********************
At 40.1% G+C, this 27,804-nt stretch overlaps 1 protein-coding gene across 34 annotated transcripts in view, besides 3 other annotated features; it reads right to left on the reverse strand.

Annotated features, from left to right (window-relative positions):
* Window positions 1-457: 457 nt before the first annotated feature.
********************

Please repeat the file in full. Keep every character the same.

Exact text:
At 40.1% G+C, this 27,804-nt stretch overlaps 1 protein-coding gene across 34 annotated transcripts in view, besides 3 other annotated features; it reads right to left on the reverse strand.

Annotated features, from left to right (window-relative positions):
* Window positions 1-457: 457 nt before the first annotated feature.